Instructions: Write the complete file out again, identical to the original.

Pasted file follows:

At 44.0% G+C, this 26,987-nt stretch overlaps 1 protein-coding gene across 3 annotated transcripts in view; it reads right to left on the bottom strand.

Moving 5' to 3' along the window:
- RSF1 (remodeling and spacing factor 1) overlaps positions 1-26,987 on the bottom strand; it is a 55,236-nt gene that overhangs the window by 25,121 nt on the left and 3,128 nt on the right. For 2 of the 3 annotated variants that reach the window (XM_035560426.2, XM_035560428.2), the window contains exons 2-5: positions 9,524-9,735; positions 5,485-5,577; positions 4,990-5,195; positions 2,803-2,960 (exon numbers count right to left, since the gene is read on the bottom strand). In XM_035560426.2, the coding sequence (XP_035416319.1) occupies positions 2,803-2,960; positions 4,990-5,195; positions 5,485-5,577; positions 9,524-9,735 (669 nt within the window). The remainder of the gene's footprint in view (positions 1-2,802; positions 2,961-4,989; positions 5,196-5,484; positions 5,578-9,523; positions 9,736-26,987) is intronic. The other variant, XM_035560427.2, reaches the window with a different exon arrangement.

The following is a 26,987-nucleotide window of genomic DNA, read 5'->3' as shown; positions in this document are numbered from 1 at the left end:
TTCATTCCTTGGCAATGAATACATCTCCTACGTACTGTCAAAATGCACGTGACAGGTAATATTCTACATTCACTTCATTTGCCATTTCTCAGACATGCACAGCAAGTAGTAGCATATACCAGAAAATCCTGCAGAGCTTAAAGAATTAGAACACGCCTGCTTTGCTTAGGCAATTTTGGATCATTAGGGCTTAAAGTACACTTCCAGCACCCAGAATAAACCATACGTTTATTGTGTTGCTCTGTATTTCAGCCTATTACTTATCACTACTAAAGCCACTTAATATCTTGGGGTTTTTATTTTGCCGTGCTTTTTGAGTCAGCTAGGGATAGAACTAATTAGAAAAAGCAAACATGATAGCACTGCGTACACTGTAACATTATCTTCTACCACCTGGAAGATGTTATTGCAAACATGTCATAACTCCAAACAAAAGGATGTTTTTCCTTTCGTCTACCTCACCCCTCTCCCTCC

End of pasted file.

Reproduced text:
At 44.0% G+C, this 26,987-nt stretch overlaps 1 protein-coding gene across 3 annotated transcripts in view; it reads right to left on the bottom strand.

Moving 5' to 3' along the window:
- RSF1 (remodeling and spacing factor 1) overlaps positions 1-26,987 on the bottom strand; it is a 55,236-nt gene that overhangs the window by 25,121 nt on the left and 3,128 nt on the right. For 2 of the 3 annotated variants that reach the window (XM_035560426.2, XM_035560428.2), the window contains exons 2-5: positions 9,524-9,735; positions 5,485-5,577; positions 4,990-5,195; positions 2,803-2,960 (exon numbers count right to left, since the gene is read on the bottom strand). In XM_035560426.2, the coding sequence (XP_035416319.1) occupies positions 2,803-2,960; positions 4,990-5,195; positions 5,485-5,577; positions 9,524-9,735 (669 nt within the window). The remainder of the gene's footprint in view (positions 1-2,802; positions 2,961-4,989; positions 5,196-5,484; positions 5,578-9,523; positions 9,736-26,987) is intronic. The other variant, XM_035560427.2, reaches the window with a different exon arrangement.

The following is a 26,987-nucleotide window of genomic DNA, read 5'->3' as shown; positions in this document are numbered from 1 at the left end:
TTCATTCCTTGGCAATGAATACATCTCCTACGTACTGTCAAAATGCACGTGACAGGTAATATTCTACATTCACTTCATTTGCCATTTCTCAGACATGCACAGCAAGTAGTAGCATATACCAGAAAATCCTGCAGAGCTTAAAGAATTAGAACACGCCTGCTTTGCTTAGGCAATTTTGGATCATTAGGGCTTAAAGTACACTTCCAGCACCCAGAATAAACCATACGTTTATTGTGTTGCTCTGTATTTCAGCCTATTACTTATCACTACTAAAGCCACTTAATATCTTGGGGTTTTTATTTTGCCGTGCTTTTTGAGTCAGCTAGGGATAGAACTAATTAGAAAAAGCAAACATGATAGCACTGCGTACACTGTAACATTATCTTCTACCACCTGGAAGATGTTATTGCAAACATGTCATAACTCCAAACAAAAGGATGTTTTTCCTTTCGTCTACCTCACCCCTCTCCCTCC